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AZ Week Notebook entry


Tired of the two-party system? Don't want to see your property taxes continue to climb? Want more of a say in who populate the benches of state courtrooms? How about overriding legislative cuts to education?

If any or all of the above appeal to you, you've come to the right place, that being the November general election in Arizona.

The ballot may well have something for nearly everyone, and that's not even counting the hundreds of folks who will seek elective office from county supervisors and sheriffs to U.S. Senate and president.

Ten or more propositions could make the ballot in the fall. Seven constitutional amendments already will be offered for certain, placed there by the Legislature in action over the last two sessions.

If it gets on the ballot, the measure with the potential to cause the most impact is the "Open Government Act," being pushed by those who want to end what they call the two-party stranglehold on elective office.

Petitions will be filed on Tuesday, according to group members. If it qualifies, the measure would replace the party primary election system in Arizona with an open primary, one in which all candidates run on one ballot, and the top two vote getters move on to face one another in the general election.

California and the state of Washington have implemented the system, both through voter initiative.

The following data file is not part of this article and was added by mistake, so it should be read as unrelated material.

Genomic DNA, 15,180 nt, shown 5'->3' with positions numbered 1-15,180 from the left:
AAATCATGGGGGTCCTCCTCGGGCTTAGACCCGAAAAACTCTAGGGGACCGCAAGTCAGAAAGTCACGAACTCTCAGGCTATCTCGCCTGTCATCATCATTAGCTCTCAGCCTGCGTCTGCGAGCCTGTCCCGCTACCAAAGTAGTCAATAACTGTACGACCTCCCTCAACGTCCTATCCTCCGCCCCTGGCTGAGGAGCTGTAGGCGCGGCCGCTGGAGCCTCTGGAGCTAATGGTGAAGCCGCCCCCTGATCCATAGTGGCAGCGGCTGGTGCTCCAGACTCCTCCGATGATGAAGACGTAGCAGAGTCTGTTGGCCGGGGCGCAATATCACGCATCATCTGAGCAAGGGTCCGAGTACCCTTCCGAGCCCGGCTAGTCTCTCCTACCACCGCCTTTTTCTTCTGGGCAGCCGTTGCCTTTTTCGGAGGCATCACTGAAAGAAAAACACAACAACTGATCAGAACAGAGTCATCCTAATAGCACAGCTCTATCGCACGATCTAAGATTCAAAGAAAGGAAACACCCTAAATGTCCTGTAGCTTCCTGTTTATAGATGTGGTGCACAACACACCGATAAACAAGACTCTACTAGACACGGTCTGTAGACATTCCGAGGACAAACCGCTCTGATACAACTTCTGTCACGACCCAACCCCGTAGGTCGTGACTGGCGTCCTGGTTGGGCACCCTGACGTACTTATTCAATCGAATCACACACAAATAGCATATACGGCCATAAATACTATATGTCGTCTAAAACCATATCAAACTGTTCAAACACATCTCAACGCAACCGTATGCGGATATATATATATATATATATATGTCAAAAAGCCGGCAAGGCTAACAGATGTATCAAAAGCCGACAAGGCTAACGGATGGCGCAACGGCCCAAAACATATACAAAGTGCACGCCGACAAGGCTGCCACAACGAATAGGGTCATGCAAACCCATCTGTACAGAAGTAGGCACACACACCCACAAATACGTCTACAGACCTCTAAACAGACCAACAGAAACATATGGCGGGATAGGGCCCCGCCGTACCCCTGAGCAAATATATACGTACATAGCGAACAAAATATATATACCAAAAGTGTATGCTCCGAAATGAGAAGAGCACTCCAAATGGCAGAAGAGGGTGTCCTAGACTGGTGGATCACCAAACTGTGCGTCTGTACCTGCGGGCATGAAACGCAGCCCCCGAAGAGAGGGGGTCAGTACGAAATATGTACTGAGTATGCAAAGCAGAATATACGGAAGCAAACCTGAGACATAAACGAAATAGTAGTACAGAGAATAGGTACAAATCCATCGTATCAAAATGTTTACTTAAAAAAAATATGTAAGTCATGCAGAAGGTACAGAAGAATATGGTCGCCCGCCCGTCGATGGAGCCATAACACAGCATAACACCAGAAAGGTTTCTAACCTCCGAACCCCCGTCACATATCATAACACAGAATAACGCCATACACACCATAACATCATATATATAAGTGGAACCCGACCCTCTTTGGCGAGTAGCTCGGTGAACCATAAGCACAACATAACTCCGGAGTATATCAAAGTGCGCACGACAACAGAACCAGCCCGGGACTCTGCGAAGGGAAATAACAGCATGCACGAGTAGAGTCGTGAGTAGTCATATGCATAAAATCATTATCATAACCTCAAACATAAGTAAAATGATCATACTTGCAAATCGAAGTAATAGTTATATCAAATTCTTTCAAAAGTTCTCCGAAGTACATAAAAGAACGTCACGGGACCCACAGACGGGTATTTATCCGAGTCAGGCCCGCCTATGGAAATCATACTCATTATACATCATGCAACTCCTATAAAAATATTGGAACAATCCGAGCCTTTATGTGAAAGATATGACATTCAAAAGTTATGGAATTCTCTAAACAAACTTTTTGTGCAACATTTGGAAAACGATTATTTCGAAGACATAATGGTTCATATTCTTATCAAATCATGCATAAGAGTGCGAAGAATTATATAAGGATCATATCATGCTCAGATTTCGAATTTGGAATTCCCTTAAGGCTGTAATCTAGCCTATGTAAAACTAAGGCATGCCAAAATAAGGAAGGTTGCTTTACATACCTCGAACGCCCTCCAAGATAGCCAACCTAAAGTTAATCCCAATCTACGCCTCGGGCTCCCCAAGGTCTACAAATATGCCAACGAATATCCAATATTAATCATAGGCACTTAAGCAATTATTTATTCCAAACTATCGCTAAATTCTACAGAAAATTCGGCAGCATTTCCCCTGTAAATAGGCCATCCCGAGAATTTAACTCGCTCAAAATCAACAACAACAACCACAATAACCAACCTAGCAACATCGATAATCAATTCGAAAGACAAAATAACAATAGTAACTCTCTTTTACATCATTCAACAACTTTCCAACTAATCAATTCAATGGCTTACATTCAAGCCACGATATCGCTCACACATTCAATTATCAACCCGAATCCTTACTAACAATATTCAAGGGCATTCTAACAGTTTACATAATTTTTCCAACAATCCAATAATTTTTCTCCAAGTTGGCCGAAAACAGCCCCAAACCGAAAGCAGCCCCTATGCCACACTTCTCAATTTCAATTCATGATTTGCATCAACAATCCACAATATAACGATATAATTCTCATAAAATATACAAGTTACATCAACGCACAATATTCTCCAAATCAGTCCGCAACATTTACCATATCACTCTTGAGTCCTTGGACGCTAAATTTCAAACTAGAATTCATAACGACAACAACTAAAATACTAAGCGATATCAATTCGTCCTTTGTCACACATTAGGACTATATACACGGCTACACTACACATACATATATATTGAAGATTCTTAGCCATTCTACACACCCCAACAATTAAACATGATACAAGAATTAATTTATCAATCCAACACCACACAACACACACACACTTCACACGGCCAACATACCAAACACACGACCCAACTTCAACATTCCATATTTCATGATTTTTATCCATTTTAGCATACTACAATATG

Legislative-proposed constitutional amendments headed for the ballot would:

-- Modify how Superior Court and Court of Appeals selections are made.

-- Protect crime victims from having to pay for causing death or injury.

-- Give property tax breaks to businesses for newly acquired equipment.

-- Give the state sovereignty over its natural resources.

-- Limit annual distributions from the state permanent fund.

-- Authorize the Legislature to set up a process for exchanging trust land to protect military installations.

-- Limit annual growth in limited property value of locally assessed properties.

On Friday's Arizona Week, we plan to explore the measures proposed for the ballot and how voters should prepare.

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About AZ Week Notebook

News and commentary from Arizona Week producer/host Michael Chihak and interns Melanie Huonker and Lucy Valencia.

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2012 election arizona open primary ballot propositions